Like all things, technology absolutely can aid a film-going experience. It's all about how the director chooses to use it, and whether that technology is really capable of immersing you in the experience, or just a cheap gimmick to raise ticket prices. I am not 3D's biggest fan, but I even recognize that there is merit to it when it's used well. As for D-Box or IMAX, I'd say it's the same thing. I don't find D-Box that enthralling personally, but I know Ryan loves the hell out of it. It certainly has its benefits, if you're way into big, crazy action movies.
Me: Going back to covering films and video games, how did you get involved with Giant Bomb and back to reviewing video games? Do you count as an intern/freelancer at Giant Bomb or does just Jeff ask's you to review some games, because everyone else is busy at that time? How much does it affect your ability to work for Screened?
Alex: My current role basically has me as a 50/50 split covering games and movies. I'm still a full-time employee of the company, not freelance or anything. Movie assignments get worked out between Rorie and myself, whereas game stuff usually just comes from me talking to Jeff whenever stuff is coming out.
Getting back involved with Giant Bomb...you know, I can't recall the exact thing that got that all started. I did a few reviews back in 2010 during the Q4 crunch, as I recall, and then at some point I had some free time and just started doing some news posts for them before Patrick came along. Again, I think that mostly just was a matter of convenience, originally.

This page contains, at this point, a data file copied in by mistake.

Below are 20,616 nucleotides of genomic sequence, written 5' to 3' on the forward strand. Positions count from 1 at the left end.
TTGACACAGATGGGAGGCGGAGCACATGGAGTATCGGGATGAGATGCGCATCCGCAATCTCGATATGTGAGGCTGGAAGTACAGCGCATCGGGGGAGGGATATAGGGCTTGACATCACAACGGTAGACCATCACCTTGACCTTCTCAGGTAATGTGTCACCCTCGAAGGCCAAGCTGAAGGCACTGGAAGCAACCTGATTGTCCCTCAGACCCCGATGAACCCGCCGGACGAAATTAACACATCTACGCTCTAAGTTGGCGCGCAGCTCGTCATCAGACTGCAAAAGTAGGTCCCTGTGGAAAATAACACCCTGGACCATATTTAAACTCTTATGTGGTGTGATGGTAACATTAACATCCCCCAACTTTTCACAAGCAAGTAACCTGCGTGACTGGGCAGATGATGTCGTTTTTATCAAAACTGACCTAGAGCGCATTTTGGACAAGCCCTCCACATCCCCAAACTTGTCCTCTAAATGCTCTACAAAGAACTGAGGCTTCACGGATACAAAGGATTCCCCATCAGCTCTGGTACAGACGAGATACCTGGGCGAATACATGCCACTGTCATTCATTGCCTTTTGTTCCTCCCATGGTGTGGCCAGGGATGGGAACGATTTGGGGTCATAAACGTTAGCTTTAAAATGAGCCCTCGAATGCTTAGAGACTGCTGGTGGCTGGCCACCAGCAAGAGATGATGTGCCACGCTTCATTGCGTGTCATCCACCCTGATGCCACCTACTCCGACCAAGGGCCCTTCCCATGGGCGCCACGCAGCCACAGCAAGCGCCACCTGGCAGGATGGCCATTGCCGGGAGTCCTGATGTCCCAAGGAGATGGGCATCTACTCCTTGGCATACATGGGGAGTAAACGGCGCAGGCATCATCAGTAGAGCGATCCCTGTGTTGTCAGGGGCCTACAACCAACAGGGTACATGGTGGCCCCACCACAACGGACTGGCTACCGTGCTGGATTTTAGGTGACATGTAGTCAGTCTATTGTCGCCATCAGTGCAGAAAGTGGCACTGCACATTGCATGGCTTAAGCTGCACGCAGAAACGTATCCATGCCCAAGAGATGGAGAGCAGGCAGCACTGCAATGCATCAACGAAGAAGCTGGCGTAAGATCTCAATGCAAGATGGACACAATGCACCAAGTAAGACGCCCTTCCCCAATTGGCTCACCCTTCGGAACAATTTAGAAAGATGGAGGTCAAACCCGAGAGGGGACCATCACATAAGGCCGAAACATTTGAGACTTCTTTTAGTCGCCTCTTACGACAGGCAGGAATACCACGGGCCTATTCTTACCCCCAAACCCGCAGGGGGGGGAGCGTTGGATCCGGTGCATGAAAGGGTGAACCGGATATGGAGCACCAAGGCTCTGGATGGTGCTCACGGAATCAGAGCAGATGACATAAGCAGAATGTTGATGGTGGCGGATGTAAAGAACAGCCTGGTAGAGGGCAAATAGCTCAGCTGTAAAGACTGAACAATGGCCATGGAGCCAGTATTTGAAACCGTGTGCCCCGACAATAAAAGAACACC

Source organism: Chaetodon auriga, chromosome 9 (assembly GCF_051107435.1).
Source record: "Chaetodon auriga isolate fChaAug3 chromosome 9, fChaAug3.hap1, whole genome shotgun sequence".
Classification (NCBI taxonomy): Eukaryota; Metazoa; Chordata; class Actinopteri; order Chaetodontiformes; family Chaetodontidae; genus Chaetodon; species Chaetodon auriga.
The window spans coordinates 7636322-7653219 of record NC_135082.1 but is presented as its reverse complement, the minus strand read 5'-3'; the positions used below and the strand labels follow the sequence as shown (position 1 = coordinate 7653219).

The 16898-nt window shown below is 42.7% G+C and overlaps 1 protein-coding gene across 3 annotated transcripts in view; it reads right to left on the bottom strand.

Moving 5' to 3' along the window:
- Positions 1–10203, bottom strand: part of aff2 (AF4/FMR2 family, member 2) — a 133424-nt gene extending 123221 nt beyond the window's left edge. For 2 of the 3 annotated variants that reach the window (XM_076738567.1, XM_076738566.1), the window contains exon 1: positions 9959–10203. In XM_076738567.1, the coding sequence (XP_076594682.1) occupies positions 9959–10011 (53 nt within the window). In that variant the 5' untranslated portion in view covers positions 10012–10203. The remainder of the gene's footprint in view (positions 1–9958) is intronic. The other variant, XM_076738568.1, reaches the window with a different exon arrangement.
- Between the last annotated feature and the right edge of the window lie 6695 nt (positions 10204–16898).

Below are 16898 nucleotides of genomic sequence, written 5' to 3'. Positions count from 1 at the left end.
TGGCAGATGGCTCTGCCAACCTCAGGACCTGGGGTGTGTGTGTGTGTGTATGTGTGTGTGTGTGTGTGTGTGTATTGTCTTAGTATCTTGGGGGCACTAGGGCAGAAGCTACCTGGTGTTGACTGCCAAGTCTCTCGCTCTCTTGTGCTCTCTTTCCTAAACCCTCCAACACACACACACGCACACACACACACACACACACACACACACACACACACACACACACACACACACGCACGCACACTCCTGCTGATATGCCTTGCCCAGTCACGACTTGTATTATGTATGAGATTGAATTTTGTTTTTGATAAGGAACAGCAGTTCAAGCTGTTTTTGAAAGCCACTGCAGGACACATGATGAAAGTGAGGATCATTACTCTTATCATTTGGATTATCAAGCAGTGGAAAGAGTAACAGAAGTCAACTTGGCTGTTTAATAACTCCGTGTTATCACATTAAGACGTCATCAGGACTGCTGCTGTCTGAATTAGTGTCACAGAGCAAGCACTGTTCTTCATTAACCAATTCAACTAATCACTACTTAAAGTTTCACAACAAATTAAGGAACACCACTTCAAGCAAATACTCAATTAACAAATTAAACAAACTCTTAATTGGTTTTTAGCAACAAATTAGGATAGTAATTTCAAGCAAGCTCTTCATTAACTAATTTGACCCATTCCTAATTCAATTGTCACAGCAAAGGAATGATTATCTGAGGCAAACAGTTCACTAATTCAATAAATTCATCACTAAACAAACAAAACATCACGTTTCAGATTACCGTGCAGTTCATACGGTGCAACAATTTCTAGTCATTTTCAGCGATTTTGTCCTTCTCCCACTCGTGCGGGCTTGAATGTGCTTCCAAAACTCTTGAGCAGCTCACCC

As for my decision to take on this 50/50 role, it just made sense to me. I still love games and like writing about them. Likewise, I still really dig writing about film. I guess I'm a bit of a dilettante, in the sense that I like to involve myself in a lot of different art forms without necessarily focusing all my efforts on just one. It's why I used to write up those big Album of the Year posts every year--I really like following and discussing music, but I think I'd go nuts if that were the only thing I were doing.
Me: Yeah, I remember those posts. I used to to enjoy them, but, from what I understand, they take a lot of time to make, yes? Could you see yourself reviewing albums or covering the music industry?